Baruch has to wait several months before carrying out his assigned duty but the fast day finally comes. Surprisingly, it is not God's commanded fast day, the Day of Atonement in the seventh month. Apparently the people had already forsaken this command since Josiah's death, which was only five years earlier. The fast mentioned in Jeremiah 36 occurs in the ninth month of Jehoiakim's fifth year—November-December 604 B.C. (verse 9). There was no traditional fast at this time that we know of, but there is a historical context to perhaps explain the fast. In "604, Nebuchadnezzar was back again in the Hatti-territory to receive tribute from all its kings. This no doubt included Jehoiakim. At that time the march went as far south as [the Philistine city of] Askelon, which was captured in the month Kislev [the Hebrew ninth month]" (Edwin Thiele, The Mysterious Numbers of the Hebrew Kings, 1983, p. 186). The fast was probably called by the elders or priests at the urging of the people, who may have had some fears regarding Nebuchadnezzar's approach. The king, Jehoiakim, seems to have had no such fears. He was evidently secure in his position as a vassal to Babylon. In any case, with Nebuchadnezzar close at hand and the people perhaps somewhat softened by their fasting, it was a fit time to pronounce destruction on Jerusalem at the hands of Babylon.

Baruch reads aloud from the chamber of Gemariah. "Gemariah was the son of Shaphan, the scribe who read the scroll found during Josiah's reign (see 2 Kin. 22:1-20). It seems Gemariah was sympathetic toward Jeremiah, allowing the use of the room in the upper court, a room overlooking the temple courts" (Nelson Study Bible, note on Jeremiah 36:9-10). Gemariah's son Michaiah reports the gist of what Baruch was proclaiming to his father and the other national leaders at the palace (verses 11-13). Elnathan, mentioned here, was the one who, on orders from Jehoiakim, brought the prophet Urijah back from Egypt to suffer execution (see 26:22-23). He is probably the same Elnathan named in 2 Kings 24:8 as the father of Nehushta, Jehoiachin's mother and therefore Jehoiakim's wife—thus making him Jehoiakim's father-in-law. Elnathan's father Achbor "also played a role in the reading of the scroll in the days of Josiah's reform. The parallels between Josiah's reform and Jeremiah's desire for national revival were included by Baruch deliberately, to remind the people of the earlier event" (note on 36:11-13).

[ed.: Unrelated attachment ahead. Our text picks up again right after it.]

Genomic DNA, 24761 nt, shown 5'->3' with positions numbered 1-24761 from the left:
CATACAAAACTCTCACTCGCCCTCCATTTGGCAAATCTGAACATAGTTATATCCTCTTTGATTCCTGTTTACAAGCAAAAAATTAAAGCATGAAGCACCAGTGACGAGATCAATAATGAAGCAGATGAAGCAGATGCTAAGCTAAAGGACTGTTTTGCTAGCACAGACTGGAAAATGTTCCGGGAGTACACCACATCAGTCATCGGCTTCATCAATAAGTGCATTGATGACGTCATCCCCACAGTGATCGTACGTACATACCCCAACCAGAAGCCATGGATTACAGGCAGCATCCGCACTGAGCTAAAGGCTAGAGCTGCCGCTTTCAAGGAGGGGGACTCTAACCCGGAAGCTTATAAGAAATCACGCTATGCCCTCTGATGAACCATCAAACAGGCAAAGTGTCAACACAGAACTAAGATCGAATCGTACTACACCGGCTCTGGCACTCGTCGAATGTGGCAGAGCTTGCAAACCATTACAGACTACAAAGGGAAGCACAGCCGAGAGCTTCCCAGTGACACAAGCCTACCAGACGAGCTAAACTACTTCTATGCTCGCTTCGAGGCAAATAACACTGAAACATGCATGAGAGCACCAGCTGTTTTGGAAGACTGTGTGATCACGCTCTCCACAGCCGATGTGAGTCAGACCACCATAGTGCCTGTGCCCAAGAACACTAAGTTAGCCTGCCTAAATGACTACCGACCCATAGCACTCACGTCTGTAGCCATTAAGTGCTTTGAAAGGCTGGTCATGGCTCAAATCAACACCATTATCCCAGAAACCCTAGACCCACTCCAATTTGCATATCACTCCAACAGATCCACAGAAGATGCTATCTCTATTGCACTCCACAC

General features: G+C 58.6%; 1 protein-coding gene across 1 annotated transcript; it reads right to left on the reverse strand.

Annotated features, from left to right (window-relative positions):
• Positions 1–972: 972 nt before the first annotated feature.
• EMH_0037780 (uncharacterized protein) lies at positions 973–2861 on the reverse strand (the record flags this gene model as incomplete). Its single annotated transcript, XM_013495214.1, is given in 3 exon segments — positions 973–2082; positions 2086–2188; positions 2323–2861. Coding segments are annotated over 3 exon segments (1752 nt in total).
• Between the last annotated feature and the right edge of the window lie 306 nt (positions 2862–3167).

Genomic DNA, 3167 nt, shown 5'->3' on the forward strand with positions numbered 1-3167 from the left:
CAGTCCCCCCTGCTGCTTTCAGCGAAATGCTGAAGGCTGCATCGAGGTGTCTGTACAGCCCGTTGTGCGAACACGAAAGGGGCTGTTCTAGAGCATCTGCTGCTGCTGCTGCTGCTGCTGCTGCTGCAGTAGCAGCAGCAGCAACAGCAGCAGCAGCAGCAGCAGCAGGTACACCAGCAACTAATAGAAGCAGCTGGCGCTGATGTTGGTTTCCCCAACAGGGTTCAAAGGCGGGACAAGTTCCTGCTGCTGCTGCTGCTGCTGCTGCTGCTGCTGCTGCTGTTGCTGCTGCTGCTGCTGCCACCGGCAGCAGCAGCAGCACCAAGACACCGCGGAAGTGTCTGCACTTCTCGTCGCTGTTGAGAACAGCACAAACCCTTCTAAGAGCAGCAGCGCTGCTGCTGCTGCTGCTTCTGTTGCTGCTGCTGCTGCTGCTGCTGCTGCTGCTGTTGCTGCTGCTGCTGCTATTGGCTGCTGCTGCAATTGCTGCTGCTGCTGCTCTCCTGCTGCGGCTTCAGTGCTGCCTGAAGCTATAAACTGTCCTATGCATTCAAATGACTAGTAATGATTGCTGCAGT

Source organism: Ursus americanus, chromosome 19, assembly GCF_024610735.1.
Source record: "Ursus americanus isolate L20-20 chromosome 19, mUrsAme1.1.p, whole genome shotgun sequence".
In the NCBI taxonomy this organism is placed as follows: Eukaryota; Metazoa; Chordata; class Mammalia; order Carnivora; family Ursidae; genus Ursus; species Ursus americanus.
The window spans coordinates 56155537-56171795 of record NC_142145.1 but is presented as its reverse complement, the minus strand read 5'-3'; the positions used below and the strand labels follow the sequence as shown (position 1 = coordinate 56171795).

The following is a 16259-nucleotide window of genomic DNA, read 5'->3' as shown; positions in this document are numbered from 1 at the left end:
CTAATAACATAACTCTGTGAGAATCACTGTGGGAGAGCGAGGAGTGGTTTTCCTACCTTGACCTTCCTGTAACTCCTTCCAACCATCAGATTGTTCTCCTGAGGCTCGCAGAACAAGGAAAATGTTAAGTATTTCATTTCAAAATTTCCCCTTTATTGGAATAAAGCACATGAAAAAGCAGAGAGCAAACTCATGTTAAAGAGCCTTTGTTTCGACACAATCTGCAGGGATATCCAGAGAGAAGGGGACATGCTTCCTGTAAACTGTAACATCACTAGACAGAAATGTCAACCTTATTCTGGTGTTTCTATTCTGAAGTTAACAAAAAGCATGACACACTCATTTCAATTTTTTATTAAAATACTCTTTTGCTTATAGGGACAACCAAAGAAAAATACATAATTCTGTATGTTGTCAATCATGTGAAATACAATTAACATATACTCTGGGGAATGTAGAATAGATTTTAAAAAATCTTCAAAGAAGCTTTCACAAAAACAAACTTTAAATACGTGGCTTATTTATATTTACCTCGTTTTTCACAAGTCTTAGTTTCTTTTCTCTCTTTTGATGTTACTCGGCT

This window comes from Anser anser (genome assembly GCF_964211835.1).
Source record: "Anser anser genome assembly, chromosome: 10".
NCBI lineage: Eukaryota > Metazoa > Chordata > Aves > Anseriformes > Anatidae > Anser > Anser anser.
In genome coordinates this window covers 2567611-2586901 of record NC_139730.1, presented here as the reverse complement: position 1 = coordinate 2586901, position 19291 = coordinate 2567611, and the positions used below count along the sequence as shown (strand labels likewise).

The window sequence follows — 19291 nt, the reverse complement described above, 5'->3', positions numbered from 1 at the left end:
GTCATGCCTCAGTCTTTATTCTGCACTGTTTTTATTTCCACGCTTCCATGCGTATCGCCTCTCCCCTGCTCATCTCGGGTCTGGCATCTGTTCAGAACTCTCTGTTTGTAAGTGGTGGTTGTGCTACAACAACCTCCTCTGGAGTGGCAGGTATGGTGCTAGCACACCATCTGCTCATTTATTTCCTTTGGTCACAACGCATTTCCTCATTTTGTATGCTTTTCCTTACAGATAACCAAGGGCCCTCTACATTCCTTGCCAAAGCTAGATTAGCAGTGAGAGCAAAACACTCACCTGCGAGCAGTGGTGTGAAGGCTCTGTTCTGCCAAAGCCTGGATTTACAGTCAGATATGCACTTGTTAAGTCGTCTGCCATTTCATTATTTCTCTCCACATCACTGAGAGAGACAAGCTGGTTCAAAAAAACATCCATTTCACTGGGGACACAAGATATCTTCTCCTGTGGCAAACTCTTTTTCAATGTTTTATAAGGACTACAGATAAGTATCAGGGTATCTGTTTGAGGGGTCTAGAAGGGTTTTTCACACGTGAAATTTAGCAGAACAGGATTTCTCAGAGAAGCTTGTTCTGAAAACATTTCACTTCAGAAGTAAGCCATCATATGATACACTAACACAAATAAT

The leaders send for Baruch to read the scroll to them. When he does, they become alarmed and decide that the king must be informed (verse 16). But, apparently fearing what Jehoiakim's reaction might be, they tell Baruch and Jeremiah to go hide out somewhere (verse 19). Perhaps some of them actually had a change of heart—though it may have been just momentary fearfulness. We do see Elnathan beseeching the king not to destroy the scroll (verse 25).

Outrageously, however, the king does destroy it—brazenly and contemptuously. Jehoiakim would have a few columns of the scroll read, whereupon he would cut that part out and cast it into the fire in the hearth before him. This is repeated until the entire scroll is read and burned (verse 23). The king and his servants show no fear at all (verse 24). It is not clear whether his servants here include all the leaders who had previously heard the scroll's contents. It may be that they did not all go to the king but sent just a few representatives, such as Elnathan, Delaiah and Gemariah, who did implore the king to not burn the scroll.

In verse 26, Jehoiakim sends men out to arrest Jeremiah and Baruch. Concerning Jerahmeel, the phrase "the king's son" should probably instead be "the son of Hamelech," as in the King James Version, since Jehoiakim had no grown sons at this time—his heir Jehoiachin being a 12-year-old boy. (It is also possible that "king's son" was the title of a particular office.) Thankfully, God protected His servants from being arrested and probably murdered.

How utterly horrible all of this was. God was giving a last chance for repentance—a possibility for reform as in the days of Josiah, Jehoiakim's father, who had responded positively to Jeremiah's pronouncements and to finding the Word of God. But no, this king of Judah will not repent. Instead, he burns the words of God and seeks to kill God's messengers. His actions are outrageous beyond description.

Jeremiah pronounces judgment on the king for his vile effrontery and blasphemy. He would die in disgrace. His lineage would not continue on David's throne, as his son Jehoiachin would reign for just three months. And Jerusalem would be destroyed. The Word of God, on the other hand, which Jehoiakim had tried to destroy, would endure. God had Jeremiah and Baruch rewrite everything, with even more added to it. And we have it today, before our very eyes. As Isaiah had proclaimed under divine inspiration, "The grass withers, the flower fades, but the word of our God stands forever" (Isaiah 40:8).


Supplementary Reading: "King Jehoiakim: A Lesson From Biblical History," Bible Study Course, Lesson 2: "The Word of God: The Foundation of Knowledge," p. 11).